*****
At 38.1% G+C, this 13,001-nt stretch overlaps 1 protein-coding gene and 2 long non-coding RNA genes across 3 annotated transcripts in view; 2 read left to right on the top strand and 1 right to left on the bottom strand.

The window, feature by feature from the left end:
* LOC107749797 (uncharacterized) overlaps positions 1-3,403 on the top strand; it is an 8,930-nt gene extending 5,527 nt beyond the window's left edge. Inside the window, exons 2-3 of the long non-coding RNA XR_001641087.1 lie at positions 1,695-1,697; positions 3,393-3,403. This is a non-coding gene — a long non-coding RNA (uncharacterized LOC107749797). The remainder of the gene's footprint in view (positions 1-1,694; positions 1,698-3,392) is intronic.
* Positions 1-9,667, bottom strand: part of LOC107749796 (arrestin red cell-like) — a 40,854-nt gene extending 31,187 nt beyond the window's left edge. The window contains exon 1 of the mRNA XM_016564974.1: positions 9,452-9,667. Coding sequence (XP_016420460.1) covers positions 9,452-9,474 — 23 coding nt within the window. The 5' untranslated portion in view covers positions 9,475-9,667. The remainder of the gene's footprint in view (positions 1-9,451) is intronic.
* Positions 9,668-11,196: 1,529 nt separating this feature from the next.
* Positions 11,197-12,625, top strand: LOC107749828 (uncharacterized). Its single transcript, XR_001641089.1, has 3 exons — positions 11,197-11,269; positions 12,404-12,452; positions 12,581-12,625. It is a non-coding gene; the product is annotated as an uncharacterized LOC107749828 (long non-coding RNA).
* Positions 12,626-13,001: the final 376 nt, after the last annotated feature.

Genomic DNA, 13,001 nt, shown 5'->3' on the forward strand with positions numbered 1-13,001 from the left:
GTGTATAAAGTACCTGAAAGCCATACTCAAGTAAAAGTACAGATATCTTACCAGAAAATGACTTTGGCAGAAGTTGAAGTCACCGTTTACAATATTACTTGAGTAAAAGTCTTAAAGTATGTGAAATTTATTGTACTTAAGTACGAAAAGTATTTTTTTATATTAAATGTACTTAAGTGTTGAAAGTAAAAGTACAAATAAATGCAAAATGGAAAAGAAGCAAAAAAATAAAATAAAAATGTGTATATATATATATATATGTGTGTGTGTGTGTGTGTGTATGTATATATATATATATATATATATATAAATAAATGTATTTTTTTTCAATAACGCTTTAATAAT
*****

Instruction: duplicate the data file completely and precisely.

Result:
At 38.1% G+C, this 13,001-nt stretch overlaps 1 protein-coding gene and 2 long non-coding RNA genes across 3 annotated transcripts in view; 2 read left to right on the top strand and 1 right to left on the bottom strand.

The window, feature by feature from the left end:
* LOC107749797 (uncharacterized) overlaps positions 1-3,403 on the top strand; it is an 8,930-nt gene extending 5,527 nt beyond the window's left edge. Inside the window, exons 2-3 of the long non-coding RNA XR_001641087.1 lie at positions 1,695-1,697; positions 3,393-3,403. This is a non-coding gene — a long non-coding RNA (uncharacterized LOC107749797). The remainder of the gene's footprint in view (positions 1-1,694; positions 1,698-3,392) is intronic.
* Positions 1-9,667, bottom strand: part of LOC107749796 (arrestin red cell-like) — a 40,854-nt gene extending 31,187 nt beyond the window's left edge. The window contains exon 1 of the mRNA XM_016564974.1: positions 9,452-9,667. Coding sequence (XP_016420460.1) covers positions 9,452-9,474 — 23 coding nt within the window. The 5' untranslated portion in view covers positions 9,475-9,667. The remainder of the gene's footprint in view (positions 1-9,451) is intronic.
* Positions 9,668-11,196: 1,529 nt separating this feature from the next.
* Positions 11,197-12,625, top strand: LOC107749828 (uncharacterized). Its single transcript, XR_001641089.1, has 3 exons — positions 11,197-11,269; positions 12,404-12,452; positions 12,581-12,625. It is a non-coding gene; the product is annotated as an uncharacterized LOC107749828 (long non-coding RNA).
* Positions 12,626-13,001: the final 376 nt, after the last annotated feature.

Genomic DNA, 13,001 nt, shown 5'->3' on the forward strand with positions numbered 1-13,001 from the left:
GTGTATAAAGTACCTGAAAGCCATACTCAAGTAAAAGTACAGATATCTTACCAGAAAATGACTTTGGCAGAAGTTGAAGTCACCGTTTACAATATTACTTGAGTAAAAGTCTTAAAGTATGTGAAATTTATTGTACTTAAGTACGAAAAGTATTTTTTTATATTAAATGTACTTAAGTGTTGAAAGTAAAAGTACAAATAAATGCAAAATGGAAAAGAAGCAAAAAAATAAAATAAAAATGTGTATATATATATATATATGTGTGTGTGTGTGTGTGTGTATGTATATATATATATATATATATATATAAATAAATGTATTTTTTTTCAATAACGCTTTAATAAT